The surprise classical hit of the year

The surprise classical hit of the year


norman lebrecht

December 02, 2016

From the Lebrecht Album of the Week:

If there was an award for surprise of the year, this unpretentious release would win both the jury and the public vote. (NN) born 1814, was written off by music history as an also-ran, one of those stern faces in the back row of romantic group portraits, somewhere behind Chopin and Liszt.

Read on here and here.


And here.


  • John Borstlap says:

    It seems to me that the problem with this music, in spite of its polish and craft, is that patterns are set-up of which the expectations are then fulfilled without any surprise of the unexpected invention, falling into the root position of the key as soon as it can. It is like Schumann’s weaker pieces in this respect:

    He even tried his hand on a piano concerto:

    … which is full to the brim with clichées and without intensity of expression, however the performers try. You can understand why Rachmaninoff admired him so much, because R would often fall back upon similar well-crafted but uninteresting sentimentality.

    But that does not mean that issuing recordings of such composers is not worthwhile, they offer enough musical pleasure and also, filling-out the background against which their betters stand-out.

  • Respect says:
    Rachmaninoff’s wonderful Henselt.

  • Respect says:

    Rachmaninov (corrected link)

    I was taught a few of these etudes as a student, lovely and effective pieces, I was under the impression that a few generations back, most great pianists played them.

  • Mark Rowe says:

    Isn’t Henselt in the middle of the sitting group, with Chopin standing behind him third from the left?

  • Scott says:

    You can find a recording of the concerto at

  • Robert Holmén says:

    You’d never have to commission a disappointing modern piece for something new to play if you just started mining the numerous wonderful but forgotten past composers.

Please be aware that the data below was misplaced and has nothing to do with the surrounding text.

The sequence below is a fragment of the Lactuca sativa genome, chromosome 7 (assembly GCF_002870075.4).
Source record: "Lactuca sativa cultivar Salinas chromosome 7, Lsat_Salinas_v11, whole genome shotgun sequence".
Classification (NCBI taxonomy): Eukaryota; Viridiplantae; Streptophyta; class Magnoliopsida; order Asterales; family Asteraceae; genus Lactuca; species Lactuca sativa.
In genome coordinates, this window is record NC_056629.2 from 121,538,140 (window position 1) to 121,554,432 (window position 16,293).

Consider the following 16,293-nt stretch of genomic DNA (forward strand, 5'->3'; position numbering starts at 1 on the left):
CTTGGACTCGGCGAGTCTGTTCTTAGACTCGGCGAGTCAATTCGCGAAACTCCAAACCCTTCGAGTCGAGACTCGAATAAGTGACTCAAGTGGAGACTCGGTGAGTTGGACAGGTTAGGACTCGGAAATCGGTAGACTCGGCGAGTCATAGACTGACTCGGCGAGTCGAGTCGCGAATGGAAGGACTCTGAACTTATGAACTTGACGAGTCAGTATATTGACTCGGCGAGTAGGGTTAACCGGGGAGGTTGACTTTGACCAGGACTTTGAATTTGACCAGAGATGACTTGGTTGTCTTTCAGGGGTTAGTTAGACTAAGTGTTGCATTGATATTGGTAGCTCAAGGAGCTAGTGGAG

• Vienna calling says:

      So true, we could still be listening to the drums in the trees of the neighbouring village if nobody had ever wanted something new.

      • Robert Holmén says:

        I would say that the modern practice of commissioning new pieces from composers who have already demonstrated that they write terrible music is an unpromising one.

        The aim should be to present good music, not merely that it be new.

        I’m also going to say that playing drums in trees was never a thing.

    • Pianofortissimo says:

      You’re right that there are lots of good forgotten good music that did not enter the ’canon’. However, there are also lots of awful music waiting for being ‘re-discovered’ (and just now I think about several Baroque composers that have been exhumed by the H.I.P. movement), and there should always be place for new music.

      • John Borstlap says:

        Also agreed. Digging-up completely forgotten baroque composers often results in more or less chique boredom dressed-up as ‘discoveries’ (like the endlessly boring concerti grossi by Joachim Alzheimer).

  • william osborne says:

    Another very worthy but forgotten composer is Jan Křtitel Václav Kalivoda. Historically he forms a bridge between Beethoven and Schumann. His music is excellent in my view approaches the quality of Beethoven’s and Schumann’s. Take a listen to his 6th Symphony and see for yourself. He was the conductor at the court of Prince Karl Egon II in Donaueschingen (where the Danube begins in the Black Forest.) I hope his music will return to the repertoire. It would be a gain for all of us.

    • John Borstlap says:

      But this piece uses its material in so obvious ways, what you would expect happens just so. It sounds quite clumsy to me (that dreadful introduction…), there is a cumbersome plodding-on from obvious thing to the next obvious thing, no built-in surprises or free invention. Or maybe it is the performance, taking things much too slowly? But even then, the themes are not very ‘speaking’. I could not listen it out, it sounds like a student’s work in some contemporary Hochschule writing the obliged exam piece in the old style to demonstrate his/her knowledge of old harmony and counterpoint.

  • V.Lind says:

    In what respect is this a “hit”? High sales? Masses of good reviews in creditable organs?

    On info presented, it may be a bit of a “find.” But I don’t see “hit” in a world where 200 sales in a week constitutes the best that can be achieved.

  • Sneakeater says:

    The piano concerto has been recorded by Marc-Andre Hamelin. If he’s not a “major artist”, I don’t know who is.

    Also, Piers Lane has a recital of Henselt solo pieces on disc. Also pretty “major”.